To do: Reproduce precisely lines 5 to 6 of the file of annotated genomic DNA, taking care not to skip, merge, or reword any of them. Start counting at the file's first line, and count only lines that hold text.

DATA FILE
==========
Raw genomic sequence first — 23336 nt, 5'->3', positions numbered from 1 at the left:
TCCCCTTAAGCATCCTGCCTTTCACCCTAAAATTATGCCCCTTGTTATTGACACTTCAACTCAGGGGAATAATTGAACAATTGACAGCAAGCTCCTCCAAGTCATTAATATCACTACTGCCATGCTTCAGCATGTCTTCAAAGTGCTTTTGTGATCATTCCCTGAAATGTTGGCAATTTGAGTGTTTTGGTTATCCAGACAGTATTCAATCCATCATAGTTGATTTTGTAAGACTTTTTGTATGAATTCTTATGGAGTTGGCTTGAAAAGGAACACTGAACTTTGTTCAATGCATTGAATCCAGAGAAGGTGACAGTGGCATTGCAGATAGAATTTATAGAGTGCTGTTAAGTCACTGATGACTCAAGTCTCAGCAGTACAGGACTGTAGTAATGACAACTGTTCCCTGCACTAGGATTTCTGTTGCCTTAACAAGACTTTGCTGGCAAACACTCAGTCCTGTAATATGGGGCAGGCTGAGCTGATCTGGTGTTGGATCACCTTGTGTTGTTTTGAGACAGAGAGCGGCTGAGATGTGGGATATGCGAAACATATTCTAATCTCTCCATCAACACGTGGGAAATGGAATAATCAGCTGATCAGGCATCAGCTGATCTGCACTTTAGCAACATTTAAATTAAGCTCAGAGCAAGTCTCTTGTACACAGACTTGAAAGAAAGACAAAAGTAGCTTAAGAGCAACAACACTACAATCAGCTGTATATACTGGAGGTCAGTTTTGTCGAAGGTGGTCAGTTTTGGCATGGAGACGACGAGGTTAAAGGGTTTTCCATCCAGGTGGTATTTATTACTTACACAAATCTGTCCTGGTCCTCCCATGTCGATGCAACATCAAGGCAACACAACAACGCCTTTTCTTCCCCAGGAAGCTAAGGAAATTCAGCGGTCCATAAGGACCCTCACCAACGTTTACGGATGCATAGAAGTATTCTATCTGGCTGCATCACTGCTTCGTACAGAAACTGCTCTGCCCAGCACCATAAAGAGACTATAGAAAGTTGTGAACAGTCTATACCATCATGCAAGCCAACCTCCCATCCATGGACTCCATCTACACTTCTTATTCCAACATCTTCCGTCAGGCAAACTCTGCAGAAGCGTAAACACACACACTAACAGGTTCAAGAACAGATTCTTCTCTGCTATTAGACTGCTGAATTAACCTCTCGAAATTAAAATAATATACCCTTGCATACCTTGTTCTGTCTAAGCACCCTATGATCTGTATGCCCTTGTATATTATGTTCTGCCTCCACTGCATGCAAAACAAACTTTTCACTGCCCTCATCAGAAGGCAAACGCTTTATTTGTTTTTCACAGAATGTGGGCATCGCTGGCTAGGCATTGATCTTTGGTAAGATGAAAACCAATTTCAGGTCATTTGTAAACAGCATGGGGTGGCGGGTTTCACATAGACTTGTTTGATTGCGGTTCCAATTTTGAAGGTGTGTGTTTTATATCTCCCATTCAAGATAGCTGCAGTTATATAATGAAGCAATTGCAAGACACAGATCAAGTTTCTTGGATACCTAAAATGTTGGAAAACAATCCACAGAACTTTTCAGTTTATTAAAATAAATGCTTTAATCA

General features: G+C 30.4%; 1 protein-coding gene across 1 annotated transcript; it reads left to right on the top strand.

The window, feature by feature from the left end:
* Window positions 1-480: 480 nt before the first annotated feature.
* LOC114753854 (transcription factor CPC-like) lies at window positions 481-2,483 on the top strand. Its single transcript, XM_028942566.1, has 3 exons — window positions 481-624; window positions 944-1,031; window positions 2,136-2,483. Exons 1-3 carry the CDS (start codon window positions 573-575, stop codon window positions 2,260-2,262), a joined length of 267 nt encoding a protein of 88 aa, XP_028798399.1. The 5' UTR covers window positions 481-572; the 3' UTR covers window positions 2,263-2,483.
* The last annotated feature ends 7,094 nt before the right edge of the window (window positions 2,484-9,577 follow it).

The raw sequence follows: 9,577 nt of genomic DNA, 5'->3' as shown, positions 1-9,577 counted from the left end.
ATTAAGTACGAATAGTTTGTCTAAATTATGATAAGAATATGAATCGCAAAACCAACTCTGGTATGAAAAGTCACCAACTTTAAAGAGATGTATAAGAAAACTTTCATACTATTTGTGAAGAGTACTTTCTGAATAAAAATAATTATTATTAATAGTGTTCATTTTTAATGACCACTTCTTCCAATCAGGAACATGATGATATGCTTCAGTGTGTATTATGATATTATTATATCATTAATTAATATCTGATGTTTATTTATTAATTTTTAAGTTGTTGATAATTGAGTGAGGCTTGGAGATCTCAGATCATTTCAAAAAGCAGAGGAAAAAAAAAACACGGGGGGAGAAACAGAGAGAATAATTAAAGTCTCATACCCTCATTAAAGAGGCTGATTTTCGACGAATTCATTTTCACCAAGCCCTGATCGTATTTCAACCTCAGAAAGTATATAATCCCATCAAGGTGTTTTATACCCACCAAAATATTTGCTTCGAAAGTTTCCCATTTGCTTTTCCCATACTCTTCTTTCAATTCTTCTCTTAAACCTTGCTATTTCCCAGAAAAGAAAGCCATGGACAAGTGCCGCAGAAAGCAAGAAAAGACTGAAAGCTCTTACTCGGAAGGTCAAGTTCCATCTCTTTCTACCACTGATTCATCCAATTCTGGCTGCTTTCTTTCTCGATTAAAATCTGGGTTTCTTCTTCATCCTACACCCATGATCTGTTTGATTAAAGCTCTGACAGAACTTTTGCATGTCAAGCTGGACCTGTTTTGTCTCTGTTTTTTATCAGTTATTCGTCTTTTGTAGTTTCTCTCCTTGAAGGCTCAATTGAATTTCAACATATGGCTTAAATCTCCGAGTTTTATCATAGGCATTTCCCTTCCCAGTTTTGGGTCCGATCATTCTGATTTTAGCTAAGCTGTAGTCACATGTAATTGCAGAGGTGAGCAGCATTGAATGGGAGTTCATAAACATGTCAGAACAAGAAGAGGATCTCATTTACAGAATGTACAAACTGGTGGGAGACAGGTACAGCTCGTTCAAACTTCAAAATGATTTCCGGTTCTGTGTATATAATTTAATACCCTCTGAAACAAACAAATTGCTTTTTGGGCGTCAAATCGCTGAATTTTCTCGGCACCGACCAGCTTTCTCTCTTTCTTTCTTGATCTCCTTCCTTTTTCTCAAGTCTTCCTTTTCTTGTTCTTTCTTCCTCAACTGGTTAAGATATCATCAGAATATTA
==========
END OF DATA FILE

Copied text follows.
* Window positions 1-480: 480 nt before the first annotated feature.
* LOC114753854 (transcription factor CPC-like) lies at window positions 481-2,483 on the top strand. Its single transcript, XM_028942566.1, has 3 exons — window positions 481-624; window positions 944-1,031; window positions 2,136-2,483. Exons 1-3 carry the CDS (start codon window positions 573-575, stop codon window positions 2,260-2,262), a joined length of 267 nt encoding a protein of 88 aa, XP_028798399.1. The 5' UTR covers window positions 481-572; the 3' UTR covers window positions 2,263-2,483.